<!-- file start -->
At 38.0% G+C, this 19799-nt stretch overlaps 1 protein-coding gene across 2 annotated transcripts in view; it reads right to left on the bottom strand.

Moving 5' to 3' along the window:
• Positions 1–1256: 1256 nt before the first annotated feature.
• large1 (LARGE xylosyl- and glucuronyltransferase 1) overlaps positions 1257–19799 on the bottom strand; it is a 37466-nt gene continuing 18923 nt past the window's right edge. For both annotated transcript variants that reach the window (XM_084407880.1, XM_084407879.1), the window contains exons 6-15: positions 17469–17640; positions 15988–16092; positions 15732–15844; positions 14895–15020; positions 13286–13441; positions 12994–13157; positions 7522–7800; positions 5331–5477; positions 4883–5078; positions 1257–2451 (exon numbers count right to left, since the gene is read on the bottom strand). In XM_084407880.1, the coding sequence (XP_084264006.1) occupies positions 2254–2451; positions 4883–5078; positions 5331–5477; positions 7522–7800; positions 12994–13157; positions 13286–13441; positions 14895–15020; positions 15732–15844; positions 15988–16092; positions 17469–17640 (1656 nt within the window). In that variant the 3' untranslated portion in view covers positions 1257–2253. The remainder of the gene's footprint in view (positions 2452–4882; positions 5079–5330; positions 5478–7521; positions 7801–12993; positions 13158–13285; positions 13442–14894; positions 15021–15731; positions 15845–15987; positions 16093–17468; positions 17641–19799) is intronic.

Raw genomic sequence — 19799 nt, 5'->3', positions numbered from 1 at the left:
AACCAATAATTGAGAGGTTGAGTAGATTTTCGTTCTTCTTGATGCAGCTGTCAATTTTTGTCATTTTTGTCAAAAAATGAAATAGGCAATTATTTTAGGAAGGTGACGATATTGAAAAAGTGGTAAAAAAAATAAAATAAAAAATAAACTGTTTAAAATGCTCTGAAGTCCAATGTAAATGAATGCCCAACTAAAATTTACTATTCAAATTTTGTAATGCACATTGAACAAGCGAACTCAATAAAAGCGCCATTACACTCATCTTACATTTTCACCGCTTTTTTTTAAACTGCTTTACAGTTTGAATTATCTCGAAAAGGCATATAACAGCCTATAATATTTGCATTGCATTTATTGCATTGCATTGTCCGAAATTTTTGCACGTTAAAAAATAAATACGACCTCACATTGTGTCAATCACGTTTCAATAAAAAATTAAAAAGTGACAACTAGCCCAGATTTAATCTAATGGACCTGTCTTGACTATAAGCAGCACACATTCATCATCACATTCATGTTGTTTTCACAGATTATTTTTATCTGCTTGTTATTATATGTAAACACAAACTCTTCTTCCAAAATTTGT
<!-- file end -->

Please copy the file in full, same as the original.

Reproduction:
At 38.0% G+C, this 19799-nt stretch overlaps 1 protein-coding gene across 2 annotated transcripts in view; it reads right to left on the bottom strand.

Moving 5' to 3' along the window:
• Positions 1–1256: 1256 nt before the first annotated feature.
• large1 (LARGE xylosyl- and glucuronyltransferase 1) overlaps positions 1257–19799 on the bottom strand; it is a 37466-nt gene continuing 18923 nt past the window's right edge. For both annotated transcript variants that reach the window (XM_084407880.1, XM_084407879.1), the window contains exons 6-15: positions 17469–17640; positions 15988–16092; positions 15732–15844; positions 14895–15020; positions 13286–13441; positions 12994–13157; positions 7522–7800; positions 5331–5477; positions 4883–5078; positions 1257–2451 (exon numbers count right to left, since the gene is read on the bottom strand). In XM_084407880.1, the coding sequence (XP_084264006.1) occupies positions 2254–2451; positions 4883–5078; positions 5331–5477; positions 7522–7800; positions 12994–13157; positions 13286–13441; positions 14895–15020; positions 15732–15844; positions 15988–16092; positions 17469–17640 (1656 nt within the window). In that variant the 3' untranslated portion in view covers positions 1257–2253. The remainder of the gene's footprint in view (positions 2452–4882; positions 5079–5330; positions 5478–7521; positions 7801–12993; positions 13158–13285; positions 13442–14894; positions 15021–15731; positions 15845–15987; positions 16093–17468; positions 17641–19799) is intronic.

Raw genomic sequence — 19799 nt, 5'->3', positions numbered from 1 at the left:
AACCAATAATTGAGAGGTTGAGTAGATTTTCGTTCTTCTTGATGCAGCTGTCAATTTTTGTCATTTTTGTCAAAAAATGAAATAGGCAATTATTTTAGGAAGGTGACGATATTGAAAAAGTGGTAAAAAAAATAAAATAAAAAATAAACTGTTTAAAATGCTCTGAAGTCCAATGTAAATGAATGCCCAACTAAAATTTACTATTCAAATTTTGTAATGCACATTGAACAAGCGAACTCAATAAAAGCGCCATTACACTCATCTTACATTTTCACCGCTTTTTTTTAAACTGCTTTACAGTTTGAATTATCTCGAAAAGGCATATAACAGCCTATAATATTTGCATTGCATTTATTGCATTGCATTGTCCGAAATTTTTGCACGTTAAAAAATAAATACGACCTCACATTGTGTCAATCACGTTTCAATAAAAAATTAAAAAGTGACAACTAGCCCAGATTTAATCTAATGGACCTGTCTTGACTATAAGCAGCACACATTCATCATCACATTCATGTTGTTTTCACAGATTATTTTTATCTGCTTGTTATTATATGTAAACACAAACTCTTCTTCCAAAATTTGT